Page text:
to Find an Attorney
Suggestions for Sexual and Domestic Violence Victims
Secure Experienced Legal Counsel?
- To ensure better representation for yourself
- To reduce your stress associated with your case
- To improve your chances of a better overall case outcome
Once you decide you are able to retain an attorney for your
case, there are a variety of things to consider in selecting
an appropriate one who can represent you well. Because sexual
and domestic violence raise a host of complicated circumstances,
it is best to retain an attorney who understands the dynamics
of sexual and domestic violence and has experience in handling
cases where sexual and domestic violence are involved.
Identify an Attorney with Experience in Sexual & Domestic
- Ask your local victim service provider. Often these organizations
are well connected with your community and are aware of competent
attorneys with experience in handling cases involving sexual
and domestic violence. They may also know of attorneys who
will work on a reduced-fee or no charge (pro bono) basis.
Some sexual and domestic violence programs have attorneys
- Ask other victims or former victims of sexual and domestic
violence. They may have had a good experience with an attorney
and can refer that person.
- Ask the local legal services or pro bono program to see
if you are eligible for their services.
- Check with the State Bar in your state to ask about low-cost
or free legal services.
Questions to Ask an Attorney You Are Considering
- How many years has she/he been in practice?
- How much experience does she/he have in the area of family
law (or type of law related to your case)?
- Would she/he be able to represent your particular view?
- Why would she/he be a good attorney for you?
- What is her/his fee schedule?
- What is her/his caseload like right now?
It is important that you feel comfortable with and trust you
attorney. This consideration may outweigh other factors, such
as experience and cost.
- Ask for a ballpark figure. Usually, an attorney can give
you a ballpark figure or range for the cost of your legal
matter, though it is often impossible to do more than this.
Find out what services this ballpark figure or range would
include. Find out what would not be covered and what the
charge would be for those matters. For example, does the
attorney charge for phone calls? Most do.
- If the charge is hourly, find out at what rate. Most attorneys
ask to be paid a retainer fee (like a deposit) up front that
is applied toward the total fee. Again, find out what services
will be performed for the amount of the retainer and how
you will be charged once the retainer fee has been used.
- A good way to monitor the progress of your case and to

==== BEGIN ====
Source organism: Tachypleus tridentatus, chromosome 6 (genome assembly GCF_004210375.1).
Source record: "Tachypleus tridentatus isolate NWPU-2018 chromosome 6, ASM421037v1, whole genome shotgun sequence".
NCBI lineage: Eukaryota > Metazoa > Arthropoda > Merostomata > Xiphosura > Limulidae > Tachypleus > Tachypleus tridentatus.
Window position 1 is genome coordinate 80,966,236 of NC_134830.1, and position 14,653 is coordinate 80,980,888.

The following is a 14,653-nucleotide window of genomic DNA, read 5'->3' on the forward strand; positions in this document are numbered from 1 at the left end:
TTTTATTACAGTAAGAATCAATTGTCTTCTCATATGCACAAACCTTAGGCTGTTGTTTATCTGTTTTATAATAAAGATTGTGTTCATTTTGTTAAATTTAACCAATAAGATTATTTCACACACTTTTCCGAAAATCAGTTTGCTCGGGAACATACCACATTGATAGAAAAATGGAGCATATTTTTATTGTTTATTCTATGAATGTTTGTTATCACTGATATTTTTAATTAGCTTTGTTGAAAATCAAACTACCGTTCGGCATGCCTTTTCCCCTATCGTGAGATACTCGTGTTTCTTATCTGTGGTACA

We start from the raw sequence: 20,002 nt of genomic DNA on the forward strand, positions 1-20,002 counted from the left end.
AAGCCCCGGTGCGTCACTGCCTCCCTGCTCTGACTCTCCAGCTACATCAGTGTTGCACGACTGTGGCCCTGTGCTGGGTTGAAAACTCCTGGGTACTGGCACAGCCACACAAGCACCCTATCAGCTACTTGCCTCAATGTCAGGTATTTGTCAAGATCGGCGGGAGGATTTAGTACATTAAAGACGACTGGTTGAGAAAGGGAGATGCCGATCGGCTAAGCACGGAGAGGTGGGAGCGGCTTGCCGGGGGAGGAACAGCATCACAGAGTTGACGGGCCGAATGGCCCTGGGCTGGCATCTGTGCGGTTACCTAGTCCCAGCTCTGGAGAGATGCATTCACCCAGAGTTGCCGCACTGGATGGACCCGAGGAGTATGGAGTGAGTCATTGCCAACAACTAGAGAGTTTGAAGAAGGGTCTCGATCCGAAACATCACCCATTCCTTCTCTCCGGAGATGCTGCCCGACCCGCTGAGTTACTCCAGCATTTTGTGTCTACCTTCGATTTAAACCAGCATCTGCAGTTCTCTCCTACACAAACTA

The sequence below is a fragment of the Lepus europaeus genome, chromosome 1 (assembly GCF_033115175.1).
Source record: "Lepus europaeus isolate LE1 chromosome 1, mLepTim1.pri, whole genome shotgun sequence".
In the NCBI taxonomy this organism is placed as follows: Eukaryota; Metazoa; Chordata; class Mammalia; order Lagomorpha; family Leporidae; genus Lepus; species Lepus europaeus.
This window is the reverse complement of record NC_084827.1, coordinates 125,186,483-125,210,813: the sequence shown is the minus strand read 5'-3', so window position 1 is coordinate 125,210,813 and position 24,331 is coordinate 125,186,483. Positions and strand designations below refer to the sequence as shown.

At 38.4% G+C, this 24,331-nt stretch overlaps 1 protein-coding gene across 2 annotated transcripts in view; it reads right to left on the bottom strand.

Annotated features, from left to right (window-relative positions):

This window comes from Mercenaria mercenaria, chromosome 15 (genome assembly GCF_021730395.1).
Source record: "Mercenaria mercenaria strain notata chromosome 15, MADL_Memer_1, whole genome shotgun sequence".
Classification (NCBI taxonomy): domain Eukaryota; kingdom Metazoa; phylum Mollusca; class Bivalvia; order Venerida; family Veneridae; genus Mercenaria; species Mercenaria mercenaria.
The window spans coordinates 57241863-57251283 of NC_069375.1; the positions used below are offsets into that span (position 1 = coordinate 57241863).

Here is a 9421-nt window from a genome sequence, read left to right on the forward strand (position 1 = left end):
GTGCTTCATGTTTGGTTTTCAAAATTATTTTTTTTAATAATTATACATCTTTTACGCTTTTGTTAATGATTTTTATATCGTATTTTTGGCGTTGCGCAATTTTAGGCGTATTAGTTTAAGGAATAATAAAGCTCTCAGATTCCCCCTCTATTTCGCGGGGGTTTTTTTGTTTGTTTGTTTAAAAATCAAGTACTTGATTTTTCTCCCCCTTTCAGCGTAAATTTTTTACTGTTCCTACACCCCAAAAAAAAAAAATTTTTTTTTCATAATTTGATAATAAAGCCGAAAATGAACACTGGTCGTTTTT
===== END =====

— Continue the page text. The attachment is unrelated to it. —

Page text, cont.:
determine what costs are being incurred is to request that
you be billed monthly and that bills be itemized. Many attorneys
routinely use this method to keep you informed. Ask if the
billing and itemization adds to costs. Ask about monthly
payments instead of paying off fees as they are incurred.
For example, can you make $100/month payments until you bill
- Once you arrive at an agreement about how fees will be
computed and billed, get a written retainer agreement that
includes these terms. You have a right to such a written
agreement. If you know what you are being billed for and
how you are being billed, you will have much more control
over the cost of your attorney’s services and a better
understanding of the services being performed for you.
What to Expect From Your Attorney:
- Keep you informed about the progress of you case.
- Answer your questions in an understandable matter.
- Return you phone calls in a reasonable amount of time.
- Keep statements you make to her/him confidential. You may
wish to ask the attorney to explain this confidential aspect
of your relationship.
- Provide advice about the law, legal alternatives, and their
- Represent you with zeal and competence.
- Ask you ultimately to make all the decisions in your case.
For example, it should be your decision what you will agree
to in property settlement.
- She/he will be your employee and will work for you. As
such, she/he can be discharged by a letter from you stating
that you no longer wish to retain her/his services. You will
then be billed for the work done to date. Your new attorney
(if you hire one) will continue your suit and get all past
records on it from your former attorney.
What your Attorney Expects From You:
- Be realistic. You are not your attorney’s
- Avoid phoning repeatedly.
- Keep appointments with your attorney, and
use the time to the utmost. Come prepared with the necessary
information, documents, and questions. It may be useful to
have a list of questions and concerns with you whenever you
speak to your attorney over the phone or in person.
- Make your priorities clear, and listen carefully
to what your attorney tells you about how the law may impact
your wants and needs.